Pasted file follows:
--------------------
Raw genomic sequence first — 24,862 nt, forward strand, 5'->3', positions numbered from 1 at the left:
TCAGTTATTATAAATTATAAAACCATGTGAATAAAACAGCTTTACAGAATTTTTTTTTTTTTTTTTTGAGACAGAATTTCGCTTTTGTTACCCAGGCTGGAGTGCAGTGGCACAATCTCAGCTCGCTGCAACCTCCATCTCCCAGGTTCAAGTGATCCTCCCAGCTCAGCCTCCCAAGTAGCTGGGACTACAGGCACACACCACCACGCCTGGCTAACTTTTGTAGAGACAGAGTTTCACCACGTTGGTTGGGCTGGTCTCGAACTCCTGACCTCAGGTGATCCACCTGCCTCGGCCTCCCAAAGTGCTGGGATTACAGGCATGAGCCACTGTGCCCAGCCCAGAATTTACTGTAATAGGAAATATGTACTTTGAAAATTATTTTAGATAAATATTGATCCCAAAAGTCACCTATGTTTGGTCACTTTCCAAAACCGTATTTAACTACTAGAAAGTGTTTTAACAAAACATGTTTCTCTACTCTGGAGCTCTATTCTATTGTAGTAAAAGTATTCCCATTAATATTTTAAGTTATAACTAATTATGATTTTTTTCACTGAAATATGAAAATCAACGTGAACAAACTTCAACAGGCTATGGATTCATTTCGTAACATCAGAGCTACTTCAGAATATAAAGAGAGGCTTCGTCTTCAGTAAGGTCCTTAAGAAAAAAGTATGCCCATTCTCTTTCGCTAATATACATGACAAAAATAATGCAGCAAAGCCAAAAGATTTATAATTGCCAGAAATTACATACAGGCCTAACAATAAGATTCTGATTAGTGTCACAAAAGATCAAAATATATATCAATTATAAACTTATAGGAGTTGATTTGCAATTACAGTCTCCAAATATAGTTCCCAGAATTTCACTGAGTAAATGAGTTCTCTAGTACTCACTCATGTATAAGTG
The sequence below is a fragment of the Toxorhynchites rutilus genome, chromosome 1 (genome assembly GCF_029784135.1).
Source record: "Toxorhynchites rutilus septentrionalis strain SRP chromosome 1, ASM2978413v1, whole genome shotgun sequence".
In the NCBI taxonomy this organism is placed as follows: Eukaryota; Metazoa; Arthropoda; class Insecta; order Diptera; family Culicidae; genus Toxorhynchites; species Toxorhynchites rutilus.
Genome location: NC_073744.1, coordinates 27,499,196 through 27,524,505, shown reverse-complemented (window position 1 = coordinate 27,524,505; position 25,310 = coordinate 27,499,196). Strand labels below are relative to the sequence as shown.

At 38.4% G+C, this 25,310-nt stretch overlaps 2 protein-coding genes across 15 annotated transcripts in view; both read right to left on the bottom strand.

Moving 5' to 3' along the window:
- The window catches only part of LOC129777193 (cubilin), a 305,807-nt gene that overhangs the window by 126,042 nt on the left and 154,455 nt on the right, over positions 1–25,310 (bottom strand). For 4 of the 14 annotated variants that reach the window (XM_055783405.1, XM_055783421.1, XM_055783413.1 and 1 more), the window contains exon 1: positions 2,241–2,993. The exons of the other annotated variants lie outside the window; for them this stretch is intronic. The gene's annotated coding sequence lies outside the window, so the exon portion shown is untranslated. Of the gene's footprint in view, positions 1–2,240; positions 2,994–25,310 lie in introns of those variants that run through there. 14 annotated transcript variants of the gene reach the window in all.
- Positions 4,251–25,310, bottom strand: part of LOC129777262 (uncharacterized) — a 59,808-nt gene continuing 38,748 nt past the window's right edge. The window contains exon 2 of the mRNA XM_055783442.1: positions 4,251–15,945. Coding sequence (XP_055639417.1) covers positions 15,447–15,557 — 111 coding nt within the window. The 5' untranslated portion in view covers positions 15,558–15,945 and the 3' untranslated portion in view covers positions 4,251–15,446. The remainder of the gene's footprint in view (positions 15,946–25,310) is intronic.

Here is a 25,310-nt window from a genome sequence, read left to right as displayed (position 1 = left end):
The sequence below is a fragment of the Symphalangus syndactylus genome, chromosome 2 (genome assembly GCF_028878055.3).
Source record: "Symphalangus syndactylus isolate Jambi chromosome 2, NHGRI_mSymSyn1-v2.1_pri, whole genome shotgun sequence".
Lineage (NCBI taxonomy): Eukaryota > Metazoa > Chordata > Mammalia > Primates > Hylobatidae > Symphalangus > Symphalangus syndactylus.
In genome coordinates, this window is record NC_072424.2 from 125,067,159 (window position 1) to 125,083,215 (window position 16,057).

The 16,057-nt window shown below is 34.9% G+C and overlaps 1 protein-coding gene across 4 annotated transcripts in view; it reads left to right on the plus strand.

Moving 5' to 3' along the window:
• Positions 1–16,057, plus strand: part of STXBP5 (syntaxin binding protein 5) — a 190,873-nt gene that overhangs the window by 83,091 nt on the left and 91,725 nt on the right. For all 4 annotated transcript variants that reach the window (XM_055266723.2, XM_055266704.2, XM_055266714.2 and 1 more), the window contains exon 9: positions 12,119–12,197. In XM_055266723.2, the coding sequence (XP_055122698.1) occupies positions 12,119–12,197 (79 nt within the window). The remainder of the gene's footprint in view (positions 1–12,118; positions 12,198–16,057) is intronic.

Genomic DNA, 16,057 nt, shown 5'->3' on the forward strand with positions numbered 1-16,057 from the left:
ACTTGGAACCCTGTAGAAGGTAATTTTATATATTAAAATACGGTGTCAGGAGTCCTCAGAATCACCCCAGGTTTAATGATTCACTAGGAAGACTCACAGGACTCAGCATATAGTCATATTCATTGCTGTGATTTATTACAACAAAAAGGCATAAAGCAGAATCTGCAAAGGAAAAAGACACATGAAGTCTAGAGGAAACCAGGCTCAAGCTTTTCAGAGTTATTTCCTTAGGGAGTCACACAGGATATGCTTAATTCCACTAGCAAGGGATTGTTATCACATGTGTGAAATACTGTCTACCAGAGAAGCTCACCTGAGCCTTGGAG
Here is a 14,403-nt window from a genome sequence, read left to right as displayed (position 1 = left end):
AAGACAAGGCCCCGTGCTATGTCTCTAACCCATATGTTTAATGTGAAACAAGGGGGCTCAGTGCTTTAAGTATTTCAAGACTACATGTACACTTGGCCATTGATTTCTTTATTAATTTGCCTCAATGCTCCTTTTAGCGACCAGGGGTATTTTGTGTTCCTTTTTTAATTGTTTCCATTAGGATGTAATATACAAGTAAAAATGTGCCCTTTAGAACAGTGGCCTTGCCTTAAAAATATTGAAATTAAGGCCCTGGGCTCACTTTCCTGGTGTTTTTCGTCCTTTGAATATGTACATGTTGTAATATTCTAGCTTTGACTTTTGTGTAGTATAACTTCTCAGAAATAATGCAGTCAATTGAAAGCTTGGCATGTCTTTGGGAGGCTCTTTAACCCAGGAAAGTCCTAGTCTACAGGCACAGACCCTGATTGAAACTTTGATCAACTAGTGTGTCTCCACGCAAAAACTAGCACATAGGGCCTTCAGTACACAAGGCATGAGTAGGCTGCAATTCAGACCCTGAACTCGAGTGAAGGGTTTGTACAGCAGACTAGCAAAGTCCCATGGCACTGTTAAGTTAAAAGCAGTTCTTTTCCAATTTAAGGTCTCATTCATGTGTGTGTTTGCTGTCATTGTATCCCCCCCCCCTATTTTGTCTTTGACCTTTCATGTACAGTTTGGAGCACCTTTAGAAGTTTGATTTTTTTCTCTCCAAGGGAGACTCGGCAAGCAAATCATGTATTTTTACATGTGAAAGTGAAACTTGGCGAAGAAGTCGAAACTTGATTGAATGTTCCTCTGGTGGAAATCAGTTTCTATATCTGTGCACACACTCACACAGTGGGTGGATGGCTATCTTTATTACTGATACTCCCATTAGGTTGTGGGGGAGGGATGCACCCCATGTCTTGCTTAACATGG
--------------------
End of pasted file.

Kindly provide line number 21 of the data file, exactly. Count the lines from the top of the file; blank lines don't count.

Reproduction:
Here is a 14,403-nt window from a genome sequence, read left to right as displayed (position 1 = left end):